1. Bernard Berrian, Minnesota Vikings receiver: Berrian took to Twitter on Sunday to note that he has been "open" for the past four years. I don't really care that one of his antagonists was a Minnesota state representative, one who happens to be a co-author of owner Zygi Wilf's stadium financing bill. No matter who he was speaking to, Berrian was wrong to imply that getting open means he has been doing his job. There are multiple reasons why he has been so unproductive in recent years, and they include some factors (such as quarterback accuracy) that are beyond Berrian's control. I'll have more on this topic later in the week, but for now understand that Vikings quarterbacks have targeted him on 67 passes over the past 20 games. Berrian has caught 30 of them. Berrian would be well-advised to evaluate what he does, or doesn't do, to fight for the ball before drawing attention to his production.
2. Insanity in Chicago: We've hammered Chicago Bears offensive coordinator Mike Martz pretty well in recent weeks for his play calling. So we should note that the Bears came to their senses in several ways Sunday. First, they swapped receivers Roy Williams and Johnny Knox, returning Knox to his starting role. While Knox has own issues to work through, Williams needed to be held accountable for his lack of productivity. Martz called only 19 passes compared to 30 running plays. The reality is the Bears aren't in position to generate a ton of scoring on their own. Martz smartly and safely capitalized on the boost he got from the Bears' defense (one touchdown) and special teams (one touchdown, another set up and a blocked field goal).
3. Remi Ayodele, Minnesota Vikings defensive tackle: The Vikings’ new nose tackle has started four games and doesn’t have a single tackle. Nose tackles don’t typically pile up tackles, and Ayodele’s top job is to occupy multiple blockers. But you would think a nose tackle would fall on a running back at some point during a four-game stretch. Ayodele doesn’t play in the nickel, and according to Pro Football Focus, he has been on the field for only 76 of the Vikings' 259 defensive snaps. That in itself is an indictment of his contribution so far. But still ….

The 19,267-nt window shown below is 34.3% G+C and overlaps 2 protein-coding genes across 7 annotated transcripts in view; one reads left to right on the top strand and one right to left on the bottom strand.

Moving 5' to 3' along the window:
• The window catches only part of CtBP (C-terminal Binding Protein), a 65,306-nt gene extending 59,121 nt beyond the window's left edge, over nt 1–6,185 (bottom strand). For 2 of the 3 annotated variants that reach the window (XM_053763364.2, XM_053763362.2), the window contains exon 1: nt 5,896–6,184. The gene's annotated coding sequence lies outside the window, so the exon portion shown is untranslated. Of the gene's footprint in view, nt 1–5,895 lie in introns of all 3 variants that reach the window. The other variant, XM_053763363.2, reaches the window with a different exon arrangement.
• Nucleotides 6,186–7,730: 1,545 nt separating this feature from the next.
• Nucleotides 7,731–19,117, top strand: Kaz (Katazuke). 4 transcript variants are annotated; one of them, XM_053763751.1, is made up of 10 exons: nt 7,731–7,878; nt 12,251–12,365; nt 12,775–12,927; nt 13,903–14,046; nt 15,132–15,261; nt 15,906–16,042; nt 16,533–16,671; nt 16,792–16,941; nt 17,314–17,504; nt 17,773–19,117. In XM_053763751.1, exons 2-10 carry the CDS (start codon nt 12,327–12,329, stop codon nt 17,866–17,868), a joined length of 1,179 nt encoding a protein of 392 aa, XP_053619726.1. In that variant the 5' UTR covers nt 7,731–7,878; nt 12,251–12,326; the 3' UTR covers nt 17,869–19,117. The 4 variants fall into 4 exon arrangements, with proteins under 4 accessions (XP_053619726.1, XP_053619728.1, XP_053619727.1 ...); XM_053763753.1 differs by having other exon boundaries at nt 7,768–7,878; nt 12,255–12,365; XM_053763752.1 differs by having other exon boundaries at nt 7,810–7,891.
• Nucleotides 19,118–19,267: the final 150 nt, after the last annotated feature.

Gunther Cunningham has adapted his defensive game plan, blitzing less and allowing his back seven to drop back and make plays.
1. Gunther Cunningham, Detroit Lions defensive coordinator: I have no idea how long Cunningham is planning to coach. He's 65 and has been coaching for 42 years. But it's nice to see him having success as his career inevitably moves into its twilight. Lost in the publicity of the Lions' offensive explosion has been a defense that Cunningham has smartly tweaked to fit his personnel. When he arrived in 2009, Cunningham estimated he would blitz on 40 percent of his defensive snaps. Now armed with one of the NFL's best defensive lines, Cunningham almost never blitzes and instead allows his back seven to drop into coverage and make plays. All three of the Lions' interceptions Sunday of Dallas Cowboys quarterback Tony Romo came against a standard four-man rush. Overall, Cunningham blitzed on 10.9 percent of the Cowboys’ offensive snaps. Good coaches never get old. They adapt.
2. Jordy Nelson, Green Bay Packers receiver: In his past 10 games, dating back to last season and including playoffs, Nelson has caught 42 passes for 741 yards and six touchdowns. He has effectively emerged as the Packers' No. 2 receiver, regardless of who starts, and absolutely earned the three-year contract extension he signed over the weekend. The Packers' top draft pick in 2008, Nelson is yet another example of a homegrown talent who worked his way through the Packers' in-house minor leagues to become a top contributor.
3. Matt Forte, Bears tailback: There are three players in Bears history to surpass 200 rushing yards in a game. One is Gale Sayers. One is Walter Payton. The other is Forte, who finished with 205 yards Sunday against the Carolina Panthers. Through four games, Forte has been the Bears' best player. He is obviously their rushing leader, but he also has more than twice as many receptions as his next-closest teammate. Overall, Forte has touched the ball on 37.7 percent of the Bears’ snaps and has accounted for more than half of their total yards. Rarely do you see a player in a contract year make a better case for himself.